Ryan: I wouldn’t have to do any marketing because it will so great. A lot of people, you know, from what I’ve talked to a lot of founders and stuff. A lot of people have made these same mistakes. There are always challenges with working with other people especially for someone like I said, the technical background.
I’ve always been okay with people so that’s not really the issue but it’s the issue of you know having the balance between trying to make people, you know, make people happy, and get the job done as well. It takes some, uh, some time to get that right.
Shannyn: Oh, definitely.
Shannyn: So how did you feel that you overcame that? Like so many of us don’t go to school for business. Even if we did, there isn’t a crash course and you know starting your own gig. Was there anything that you did to kind of fill the buffer a little bit to learn as you go? Did you read any books? Were there any websites that you found particularly helpful?
Ryan: Yeah. I read a lot of books. A lot over the past years, uh, the big one that changed the way I do business is the link start up. I don’t know if you ever read that or not.
Ryan: But, uh, it kind of changed my whole world really. They kind of take an approach of just getting something out there, you know, fixing it once people really tell you what they really want.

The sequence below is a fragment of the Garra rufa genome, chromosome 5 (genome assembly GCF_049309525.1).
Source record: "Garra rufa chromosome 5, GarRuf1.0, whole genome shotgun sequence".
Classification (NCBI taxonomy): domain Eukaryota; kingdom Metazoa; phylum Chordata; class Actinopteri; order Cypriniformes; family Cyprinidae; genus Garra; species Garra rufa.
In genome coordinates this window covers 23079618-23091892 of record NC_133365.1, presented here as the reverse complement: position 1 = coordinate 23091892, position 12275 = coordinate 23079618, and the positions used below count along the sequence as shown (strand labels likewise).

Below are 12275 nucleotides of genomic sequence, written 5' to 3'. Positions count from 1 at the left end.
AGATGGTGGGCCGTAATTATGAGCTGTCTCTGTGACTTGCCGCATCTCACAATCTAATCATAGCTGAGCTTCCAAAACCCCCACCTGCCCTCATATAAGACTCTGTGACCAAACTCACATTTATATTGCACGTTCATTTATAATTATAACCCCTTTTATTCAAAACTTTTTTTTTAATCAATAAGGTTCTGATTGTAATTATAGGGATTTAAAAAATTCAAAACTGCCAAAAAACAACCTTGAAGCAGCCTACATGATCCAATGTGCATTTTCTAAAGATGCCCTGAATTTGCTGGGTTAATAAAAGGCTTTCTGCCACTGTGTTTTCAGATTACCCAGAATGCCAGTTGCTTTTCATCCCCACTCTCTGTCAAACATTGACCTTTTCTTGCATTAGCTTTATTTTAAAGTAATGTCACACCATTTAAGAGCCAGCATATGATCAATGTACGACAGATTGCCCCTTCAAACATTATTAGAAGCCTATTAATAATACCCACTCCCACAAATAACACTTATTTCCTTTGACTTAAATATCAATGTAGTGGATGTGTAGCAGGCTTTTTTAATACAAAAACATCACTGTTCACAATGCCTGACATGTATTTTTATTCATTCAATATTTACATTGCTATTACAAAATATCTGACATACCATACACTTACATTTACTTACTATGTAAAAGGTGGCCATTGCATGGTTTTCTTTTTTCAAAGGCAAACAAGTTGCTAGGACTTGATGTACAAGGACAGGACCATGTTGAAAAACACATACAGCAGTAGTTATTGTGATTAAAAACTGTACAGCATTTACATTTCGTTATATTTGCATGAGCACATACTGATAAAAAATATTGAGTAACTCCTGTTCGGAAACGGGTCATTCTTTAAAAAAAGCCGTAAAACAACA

It makes a lot of sense. A lot of leadership books, I’m just trying to think of some of the ones that really, that guy Kiyosaki has a lot of really great books.
Shannyn: Oh yeah. He does.
Ryan: Have you read some of his books?
Shannyn: Oh yeah. And Enchantment is a really good book. It’s one of the first ones that I’ve ever read before I, really got involved with launching my blog full time.
That was definitely like it’s you know that the whole crooks for the listeners out there that haven’t read Enchantment is basically kind of what the title would say, you just want to enchant people like really lure them into your business.
It really put a person behind the business. I think we all think we know that. We take it for granted as an entrepreneur.
Shannyn: Like oh yeah, sure, you know. They need to know me but I find that when we start our own business whether it’s a blog or it’s a platform where it’s actually getting a product produced that you kind of really don’t know how to be yourself.
You really don’t know how much person to put into what you’re doing and like how honest you should be or if you should take the “we” voice versus the “I” voice if it’s just one person.
You sometimes feel that need to really take the corporate “we” kind of tone but I know you guys have been really good with Budgetable about putting a human face and really networking with people. You guys were at the Financial Bloggers Conference. What was that like?
Ryan: It was great. I think it was a good experience. We met a lot of really cool people there and kind of got some insights there on the niche we were working with.
It really did help. You were kind of saying it really did help kind of round or shaped the identity of the company. You kind of made a good point, do you want to go with the “we” corporate sound or just make it one face behind it.
It is one of those things that you kind of have to figure it out. Sometimes when you go with the “we” type of thing, it may sound a little more authority, you know, authoritative.